My background is in working with youth, especially in FFA and 4-H. One of my favorite activities to coach or judge is parliamentary procedure. In simple terms, it's a contest which helps students learn how to run a meeting properly and efficiently.
If you've suffered through ag meetings where you are a member and they ran on until midnight because the president just let things drag on, or decisions were made and you didn't feel you had adequate input, then you already know the value of learning how to run meetings properly.
Hopefully, many of these young people who participate in chapter meeting contests now will be leaders in their ag communities in the future. If a group tries to spend money without passing a motion to make it official and get it in the minutes – yes, it's happened – they will speak up and make sure it is handled correctly.
Related: I Blame The FFA For Changes In Rural YouthThe other side benefit of these contests is that it puts students to the test. They enter a room, do opening ceremonies and open the meeting, then deal with a series of five to seven motions or parliamentary actions they had no idea to expect before they walked into the room.
The contest requires knowledge beforehand, and the ability to think on your feet during the meeting. It's also a setting which gives students a chance to show how they can be passionate and discuss the pros and cons of a proposal, even if it only exists within the context of that meeting and is no longer real once they walk out the room.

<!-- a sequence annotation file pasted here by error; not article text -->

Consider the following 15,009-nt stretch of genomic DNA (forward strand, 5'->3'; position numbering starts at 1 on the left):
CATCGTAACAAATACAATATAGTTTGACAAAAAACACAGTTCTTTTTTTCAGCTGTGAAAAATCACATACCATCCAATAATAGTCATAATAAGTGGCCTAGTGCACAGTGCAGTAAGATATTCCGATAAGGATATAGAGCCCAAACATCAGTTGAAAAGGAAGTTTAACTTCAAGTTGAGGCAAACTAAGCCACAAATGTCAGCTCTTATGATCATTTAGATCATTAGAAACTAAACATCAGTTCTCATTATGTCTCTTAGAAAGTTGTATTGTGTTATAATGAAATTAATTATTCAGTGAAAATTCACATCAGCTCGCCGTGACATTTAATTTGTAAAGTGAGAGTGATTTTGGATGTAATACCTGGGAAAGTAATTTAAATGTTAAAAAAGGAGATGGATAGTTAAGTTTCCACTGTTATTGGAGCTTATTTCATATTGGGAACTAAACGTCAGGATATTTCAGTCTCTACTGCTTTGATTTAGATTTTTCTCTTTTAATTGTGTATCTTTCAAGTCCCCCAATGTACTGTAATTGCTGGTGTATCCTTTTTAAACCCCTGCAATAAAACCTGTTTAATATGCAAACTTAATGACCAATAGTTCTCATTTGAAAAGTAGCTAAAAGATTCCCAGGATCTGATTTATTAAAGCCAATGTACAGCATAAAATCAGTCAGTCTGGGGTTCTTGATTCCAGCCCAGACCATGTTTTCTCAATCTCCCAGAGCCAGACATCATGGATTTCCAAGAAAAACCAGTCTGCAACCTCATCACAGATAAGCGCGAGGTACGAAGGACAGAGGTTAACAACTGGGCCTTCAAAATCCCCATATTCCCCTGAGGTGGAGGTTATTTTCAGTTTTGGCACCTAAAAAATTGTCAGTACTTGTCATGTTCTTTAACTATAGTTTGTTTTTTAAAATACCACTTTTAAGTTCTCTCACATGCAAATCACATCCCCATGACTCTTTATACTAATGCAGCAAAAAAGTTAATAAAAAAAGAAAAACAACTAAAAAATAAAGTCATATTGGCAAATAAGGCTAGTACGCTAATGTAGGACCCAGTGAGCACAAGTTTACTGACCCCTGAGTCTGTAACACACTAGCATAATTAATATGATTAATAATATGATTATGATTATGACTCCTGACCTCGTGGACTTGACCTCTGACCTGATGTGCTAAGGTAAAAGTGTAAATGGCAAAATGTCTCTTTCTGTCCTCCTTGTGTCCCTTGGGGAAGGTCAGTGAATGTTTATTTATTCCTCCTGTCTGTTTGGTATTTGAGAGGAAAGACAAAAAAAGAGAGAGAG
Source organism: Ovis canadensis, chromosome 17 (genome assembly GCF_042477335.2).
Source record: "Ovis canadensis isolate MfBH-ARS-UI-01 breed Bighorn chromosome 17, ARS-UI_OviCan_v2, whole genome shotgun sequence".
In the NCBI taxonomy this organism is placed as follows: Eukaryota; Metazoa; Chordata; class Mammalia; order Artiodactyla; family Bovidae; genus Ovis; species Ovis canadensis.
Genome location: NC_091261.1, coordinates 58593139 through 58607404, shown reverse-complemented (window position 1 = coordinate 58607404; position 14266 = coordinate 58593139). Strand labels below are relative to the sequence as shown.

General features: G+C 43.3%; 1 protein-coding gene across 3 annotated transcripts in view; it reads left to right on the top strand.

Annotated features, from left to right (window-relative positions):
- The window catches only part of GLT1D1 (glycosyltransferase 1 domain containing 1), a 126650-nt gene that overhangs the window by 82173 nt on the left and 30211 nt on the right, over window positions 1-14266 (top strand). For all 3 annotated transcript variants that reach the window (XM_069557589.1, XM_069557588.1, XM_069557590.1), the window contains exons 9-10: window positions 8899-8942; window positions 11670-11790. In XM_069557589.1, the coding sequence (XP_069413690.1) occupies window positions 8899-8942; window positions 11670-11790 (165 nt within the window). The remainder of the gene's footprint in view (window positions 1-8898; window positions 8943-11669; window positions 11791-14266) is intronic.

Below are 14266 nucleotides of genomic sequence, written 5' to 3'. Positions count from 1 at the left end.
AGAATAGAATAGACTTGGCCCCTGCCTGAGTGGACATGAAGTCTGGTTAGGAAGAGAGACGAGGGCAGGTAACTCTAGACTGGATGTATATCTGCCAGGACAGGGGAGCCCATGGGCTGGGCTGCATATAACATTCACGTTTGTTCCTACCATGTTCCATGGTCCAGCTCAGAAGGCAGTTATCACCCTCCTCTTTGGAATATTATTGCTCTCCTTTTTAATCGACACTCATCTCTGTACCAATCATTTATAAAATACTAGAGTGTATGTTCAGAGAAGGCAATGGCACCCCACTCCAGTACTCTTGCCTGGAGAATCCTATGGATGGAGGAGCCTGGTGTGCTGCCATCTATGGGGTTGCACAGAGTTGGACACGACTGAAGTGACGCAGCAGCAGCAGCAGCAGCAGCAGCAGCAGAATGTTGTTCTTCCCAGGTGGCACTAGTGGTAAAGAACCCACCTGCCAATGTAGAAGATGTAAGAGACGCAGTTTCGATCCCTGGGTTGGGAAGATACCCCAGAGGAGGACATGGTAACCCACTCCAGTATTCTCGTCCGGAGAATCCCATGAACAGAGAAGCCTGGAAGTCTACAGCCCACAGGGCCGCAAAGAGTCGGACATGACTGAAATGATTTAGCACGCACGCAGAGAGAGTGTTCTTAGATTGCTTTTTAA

The lessons they learn are real. It was my privilege to judge two section-level contests recently. The top two teams out of six competing at each section go to the state finals held at Purdue University during the Indiana FFA State Convention in June.
Ask the sharp young lady who forgot her opening ceremonies part what she learned. She's likely given that part a hundred times perfectly. But under fire and with thoughts of motions and other distractions, her mind blanked out – the words stopped coming. She recovered later in the meeting. You can bet she will know to relax and get through the contest one piece at a time when she is in a similar situation.
Ask the young lady on another team who realized the president had made an error and corrected it by making a motion before the meeting adjourned what quick thinking can do. Without her action, her team would not have been competitive.
About 125 students in all paraded before me as I judged those two contests. Each one is better and a bit stronger for having backed down the butterflies and came into that room with strangers as judges than if they had not competed at all. They are all winners. And they're all just a bit better prepared to get up and make a comment to express their opinion, or to comment if a meeting isn't running properly in the future.
You can't help but feel encouraged about the future of agriculture after you see that kind of talent and dedication on display.